Lee Lattimer, Landis Historian, is transcribing an unpublished manuscript by the Arboretum’s founder, Fred Lape, titled “The Year Everything Changed.” In this excerpt, Lape is writing about the late 1940s, when he was still working the farmland that became the George Landis Arboretum.
Certainly I was beginning to enjoy farming in those years. I enjoyed much of the outdoor work, particularly haying, riding around a field on a tractor on a sunny blue-skied day with the cumulus clouds, watching the shadows of the clouds pass over the hills of the lower Schoharie Valley, or cocking up hay in the fields for drying, with the smell of freshly cut hay lying over the fields. During lambing time, too, it was a delight to walk out to the barn on a quiet winter night and see the stars glittering in the frosty sky overhead, or later to see Venus as a morning star just over the eastern horizon.
If I was enjoying farming so well, why did I not give up my almost primitive method of farming, buy a tractor and new machinery, and transform the farm into a progressive dairy farm like those of my neighbors, with thirty cows and a milking machine and a new barn?
I didn’t do it for two reasons. One was that I saw my nearest neighbors, the Parkers, killing themselves by over-work on just such a farm. Looking at them, I saw the danger ahead if I made the change. I saw that the day of the one-hundred acre farm was over, except by a return to self-sufficiency. Successful modern agriculture is built upon machinery and specialization. It has no place for self-sufficient units like the farm of my childhood. Hard work is eliminated. Cows are milked by machines, plowing and cultivation are done by machines, weeding is done by chemicals. Diversity also is eliminated.
The trouble is that machines and chemicals cost money, and a hundred acre holding will not in the end keep up with the cost of constant new machinery and replacement. A good tractor can easily service three hundred acres, which will support it. Plows and cultivators, harvesting machines, hay balers will also serve three hundred acres, but again a hundred acres will not support them with their constant upkeep and replacement. And by the time a herd of cows is fed by corn and wheat raised on the huge units of Iowa and Nebraska, that same grain having gone through several hands for profit, the profits to the hundred acre farmer in New York are lean.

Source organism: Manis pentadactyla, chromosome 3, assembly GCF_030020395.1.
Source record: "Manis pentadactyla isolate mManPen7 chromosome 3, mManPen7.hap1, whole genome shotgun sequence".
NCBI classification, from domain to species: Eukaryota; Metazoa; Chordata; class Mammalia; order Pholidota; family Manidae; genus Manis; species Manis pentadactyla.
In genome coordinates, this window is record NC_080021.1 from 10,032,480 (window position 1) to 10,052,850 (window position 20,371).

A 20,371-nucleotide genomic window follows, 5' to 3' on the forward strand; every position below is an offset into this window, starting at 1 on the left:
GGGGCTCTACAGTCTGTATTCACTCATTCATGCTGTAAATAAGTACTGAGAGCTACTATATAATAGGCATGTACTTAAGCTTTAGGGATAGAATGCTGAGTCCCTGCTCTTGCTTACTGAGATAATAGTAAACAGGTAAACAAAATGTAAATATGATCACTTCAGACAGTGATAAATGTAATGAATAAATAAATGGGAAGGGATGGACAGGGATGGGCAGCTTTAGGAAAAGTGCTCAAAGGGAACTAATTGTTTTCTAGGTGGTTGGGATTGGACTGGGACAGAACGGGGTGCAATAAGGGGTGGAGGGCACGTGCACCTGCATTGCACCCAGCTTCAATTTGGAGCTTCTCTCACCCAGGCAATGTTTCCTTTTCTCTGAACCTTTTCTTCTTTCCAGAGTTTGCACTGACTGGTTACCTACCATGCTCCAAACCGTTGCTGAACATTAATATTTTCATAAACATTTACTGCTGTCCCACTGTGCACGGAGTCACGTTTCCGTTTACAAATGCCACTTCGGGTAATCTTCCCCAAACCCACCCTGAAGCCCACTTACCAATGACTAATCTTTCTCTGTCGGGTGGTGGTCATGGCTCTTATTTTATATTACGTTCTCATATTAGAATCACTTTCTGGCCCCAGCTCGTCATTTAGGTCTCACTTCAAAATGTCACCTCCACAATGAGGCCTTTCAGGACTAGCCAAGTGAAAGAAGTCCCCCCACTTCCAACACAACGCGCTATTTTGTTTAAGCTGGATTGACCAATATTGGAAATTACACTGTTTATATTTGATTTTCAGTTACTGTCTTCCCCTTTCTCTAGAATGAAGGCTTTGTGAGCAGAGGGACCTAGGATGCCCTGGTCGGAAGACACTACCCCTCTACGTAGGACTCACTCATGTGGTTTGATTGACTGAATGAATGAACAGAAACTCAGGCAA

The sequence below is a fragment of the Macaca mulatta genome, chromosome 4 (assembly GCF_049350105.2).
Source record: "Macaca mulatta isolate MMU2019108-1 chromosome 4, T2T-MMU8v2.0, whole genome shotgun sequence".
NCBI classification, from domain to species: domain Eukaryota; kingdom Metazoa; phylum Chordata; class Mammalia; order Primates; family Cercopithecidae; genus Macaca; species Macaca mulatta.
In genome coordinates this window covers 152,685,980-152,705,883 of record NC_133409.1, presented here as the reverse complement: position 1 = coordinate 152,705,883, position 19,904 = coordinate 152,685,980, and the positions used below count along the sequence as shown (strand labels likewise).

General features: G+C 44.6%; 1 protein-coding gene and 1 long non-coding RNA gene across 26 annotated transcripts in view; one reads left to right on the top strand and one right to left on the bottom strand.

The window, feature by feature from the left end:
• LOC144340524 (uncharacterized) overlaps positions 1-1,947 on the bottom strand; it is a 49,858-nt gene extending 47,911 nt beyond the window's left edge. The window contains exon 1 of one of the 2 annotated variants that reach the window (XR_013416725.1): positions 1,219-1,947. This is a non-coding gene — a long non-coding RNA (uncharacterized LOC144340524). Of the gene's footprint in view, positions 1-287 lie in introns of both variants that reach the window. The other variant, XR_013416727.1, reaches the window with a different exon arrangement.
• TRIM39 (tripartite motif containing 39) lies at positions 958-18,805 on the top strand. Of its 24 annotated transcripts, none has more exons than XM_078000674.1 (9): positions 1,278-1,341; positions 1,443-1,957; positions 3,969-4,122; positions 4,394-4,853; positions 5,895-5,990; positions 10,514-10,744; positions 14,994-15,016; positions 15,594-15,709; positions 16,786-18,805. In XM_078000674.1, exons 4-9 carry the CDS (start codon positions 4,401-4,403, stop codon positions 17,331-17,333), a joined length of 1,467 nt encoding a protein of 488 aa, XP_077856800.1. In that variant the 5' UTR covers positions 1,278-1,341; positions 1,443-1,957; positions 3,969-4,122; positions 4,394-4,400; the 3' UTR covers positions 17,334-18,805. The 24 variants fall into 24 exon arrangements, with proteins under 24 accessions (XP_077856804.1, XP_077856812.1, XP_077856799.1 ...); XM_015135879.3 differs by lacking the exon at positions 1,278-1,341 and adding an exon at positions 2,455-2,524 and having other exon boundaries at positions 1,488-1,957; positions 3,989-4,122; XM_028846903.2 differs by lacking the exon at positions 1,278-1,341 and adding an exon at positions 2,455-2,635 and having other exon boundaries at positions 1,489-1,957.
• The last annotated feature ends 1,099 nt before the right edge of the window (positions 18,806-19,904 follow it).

The other reason I did not change my method of farming was my growing dissatisfaction with the culture into which I was born, and a desire to isolate myself from certain features of it. My retreat to the farm in the thirties had been a first minor step. But the period after the Second World War saw perhaps the most complete development of commercialism the United States had ever produced. More and more money became the criterion of success. It produced reaction, the hippies, they, like me, rebels, but in their way, not mine. I was willing to accept responsibility, but not to the extent of forcing either democracy or technology upon the whole world, an aim whose value I thought questionable. We were for the moment the strongest nation in the world. The elevation went to the head of most of our leaders and politicians. Even such a well-meaning and often far seeing altruist as Norman Cousins was caught by it. We were the light of the future. It was our duty to lead all less fortunate nations, cultures, individuals, to our high standard. But high standard of what? Did we have enough to offer to make us that arrogant and that valuable to humanity? I doubted it.
So I was satisfied to keep on running the farm in my own semi-primitive way. It offered me a healthy way of living with enough leisure time in which to write. As long as I did not try to make a thriving business out of it, it did not lead to exhaustion. It allowed me to live partially out of the mainstream of commercial hell-bent-for-success America. I was satisfied.